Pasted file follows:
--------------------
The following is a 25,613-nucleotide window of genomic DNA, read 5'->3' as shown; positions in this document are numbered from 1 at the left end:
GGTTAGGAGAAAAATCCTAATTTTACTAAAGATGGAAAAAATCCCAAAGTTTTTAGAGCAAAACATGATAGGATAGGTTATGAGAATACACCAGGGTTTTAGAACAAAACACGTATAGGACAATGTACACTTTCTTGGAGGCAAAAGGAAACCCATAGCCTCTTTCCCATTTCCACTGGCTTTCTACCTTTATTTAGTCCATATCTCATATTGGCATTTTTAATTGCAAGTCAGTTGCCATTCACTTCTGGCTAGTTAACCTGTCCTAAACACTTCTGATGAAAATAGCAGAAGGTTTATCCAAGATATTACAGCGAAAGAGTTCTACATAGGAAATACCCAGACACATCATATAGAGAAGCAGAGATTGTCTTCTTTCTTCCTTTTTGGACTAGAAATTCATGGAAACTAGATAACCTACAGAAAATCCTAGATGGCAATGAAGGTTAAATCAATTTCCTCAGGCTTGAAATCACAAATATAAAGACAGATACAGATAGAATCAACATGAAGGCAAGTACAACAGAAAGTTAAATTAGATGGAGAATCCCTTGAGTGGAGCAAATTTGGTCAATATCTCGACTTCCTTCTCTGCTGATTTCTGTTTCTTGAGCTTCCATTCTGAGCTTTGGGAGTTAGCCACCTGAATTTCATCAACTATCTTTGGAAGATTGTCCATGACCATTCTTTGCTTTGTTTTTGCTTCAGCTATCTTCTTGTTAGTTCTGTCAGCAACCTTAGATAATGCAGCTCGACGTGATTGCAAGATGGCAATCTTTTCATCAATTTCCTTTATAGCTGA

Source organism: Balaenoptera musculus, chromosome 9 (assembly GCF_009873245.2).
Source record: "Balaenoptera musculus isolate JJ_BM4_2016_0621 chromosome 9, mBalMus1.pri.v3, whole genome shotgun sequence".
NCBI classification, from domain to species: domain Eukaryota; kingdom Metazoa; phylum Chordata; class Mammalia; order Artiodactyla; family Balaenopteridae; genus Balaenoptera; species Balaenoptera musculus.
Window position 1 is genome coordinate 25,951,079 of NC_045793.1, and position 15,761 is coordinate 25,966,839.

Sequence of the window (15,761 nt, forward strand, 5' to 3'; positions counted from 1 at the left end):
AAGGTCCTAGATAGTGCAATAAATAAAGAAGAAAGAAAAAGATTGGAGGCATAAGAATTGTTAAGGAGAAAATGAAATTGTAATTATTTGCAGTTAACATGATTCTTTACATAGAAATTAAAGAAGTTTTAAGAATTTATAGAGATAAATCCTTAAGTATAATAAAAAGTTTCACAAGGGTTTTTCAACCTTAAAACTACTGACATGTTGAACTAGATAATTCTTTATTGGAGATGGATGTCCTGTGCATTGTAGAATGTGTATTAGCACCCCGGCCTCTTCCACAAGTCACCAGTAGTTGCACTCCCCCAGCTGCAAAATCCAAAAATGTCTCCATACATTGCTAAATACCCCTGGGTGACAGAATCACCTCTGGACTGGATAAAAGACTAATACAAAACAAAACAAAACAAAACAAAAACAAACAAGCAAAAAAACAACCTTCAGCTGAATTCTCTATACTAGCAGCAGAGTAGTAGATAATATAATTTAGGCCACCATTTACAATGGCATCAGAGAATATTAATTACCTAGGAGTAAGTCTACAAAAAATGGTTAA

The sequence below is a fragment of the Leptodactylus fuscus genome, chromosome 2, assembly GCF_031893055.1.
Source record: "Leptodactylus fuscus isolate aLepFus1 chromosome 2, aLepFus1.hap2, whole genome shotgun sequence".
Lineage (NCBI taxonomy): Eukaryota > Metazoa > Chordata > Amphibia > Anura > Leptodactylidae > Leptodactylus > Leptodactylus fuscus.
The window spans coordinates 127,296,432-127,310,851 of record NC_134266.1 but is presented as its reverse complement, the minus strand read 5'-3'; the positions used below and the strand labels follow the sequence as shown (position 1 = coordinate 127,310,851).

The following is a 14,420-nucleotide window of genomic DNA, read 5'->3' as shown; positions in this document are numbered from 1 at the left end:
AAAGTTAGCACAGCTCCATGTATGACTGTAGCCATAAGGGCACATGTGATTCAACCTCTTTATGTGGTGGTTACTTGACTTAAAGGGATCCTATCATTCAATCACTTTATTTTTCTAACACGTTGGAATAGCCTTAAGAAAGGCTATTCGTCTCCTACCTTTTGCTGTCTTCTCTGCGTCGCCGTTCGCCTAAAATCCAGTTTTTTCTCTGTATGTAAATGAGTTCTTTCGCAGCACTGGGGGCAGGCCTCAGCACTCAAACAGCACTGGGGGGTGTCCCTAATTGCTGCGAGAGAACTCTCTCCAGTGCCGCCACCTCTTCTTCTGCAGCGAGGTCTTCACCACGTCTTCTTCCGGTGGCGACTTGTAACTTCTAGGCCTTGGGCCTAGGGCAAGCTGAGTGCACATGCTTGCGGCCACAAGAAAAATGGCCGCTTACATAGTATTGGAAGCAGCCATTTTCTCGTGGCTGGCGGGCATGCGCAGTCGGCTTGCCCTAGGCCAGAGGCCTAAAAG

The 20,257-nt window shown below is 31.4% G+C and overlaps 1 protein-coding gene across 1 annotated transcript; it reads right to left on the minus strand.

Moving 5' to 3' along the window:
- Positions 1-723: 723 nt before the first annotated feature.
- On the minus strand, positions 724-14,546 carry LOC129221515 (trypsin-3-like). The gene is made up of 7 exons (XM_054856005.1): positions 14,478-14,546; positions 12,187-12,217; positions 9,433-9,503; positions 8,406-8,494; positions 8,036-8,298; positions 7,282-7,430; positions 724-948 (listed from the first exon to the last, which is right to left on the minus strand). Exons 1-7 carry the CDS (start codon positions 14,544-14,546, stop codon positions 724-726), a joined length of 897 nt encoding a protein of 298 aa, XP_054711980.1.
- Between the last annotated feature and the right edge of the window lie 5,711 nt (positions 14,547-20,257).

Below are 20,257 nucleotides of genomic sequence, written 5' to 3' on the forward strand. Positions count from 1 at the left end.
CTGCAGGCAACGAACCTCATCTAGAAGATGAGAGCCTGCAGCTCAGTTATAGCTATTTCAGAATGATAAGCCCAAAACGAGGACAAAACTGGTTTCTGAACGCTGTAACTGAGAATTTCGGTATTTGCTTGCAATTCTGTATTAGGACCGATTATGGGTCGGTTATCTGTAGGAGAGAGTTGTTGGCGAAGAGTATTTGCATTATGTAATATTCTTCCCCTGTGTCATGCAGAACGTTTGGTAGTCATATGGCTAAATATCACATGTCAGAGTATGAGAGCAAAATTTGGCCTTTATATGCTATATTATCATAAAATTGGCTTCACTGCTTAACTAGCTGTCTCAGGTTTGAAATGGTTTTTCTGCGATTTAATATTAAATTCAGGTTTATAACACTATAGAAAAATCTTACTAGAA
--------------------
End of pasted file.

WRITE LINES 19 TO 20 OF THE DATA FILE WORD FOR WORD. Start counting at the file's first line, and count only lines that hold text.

- Between the last annotated feature and the right edge of the window lie 5,711 nt (positions 14,547-20,257).

Below are 20,257 nucleotides of genomic sequence, written 5' to 3' on the forward strand. Positions count from 1 at the left end.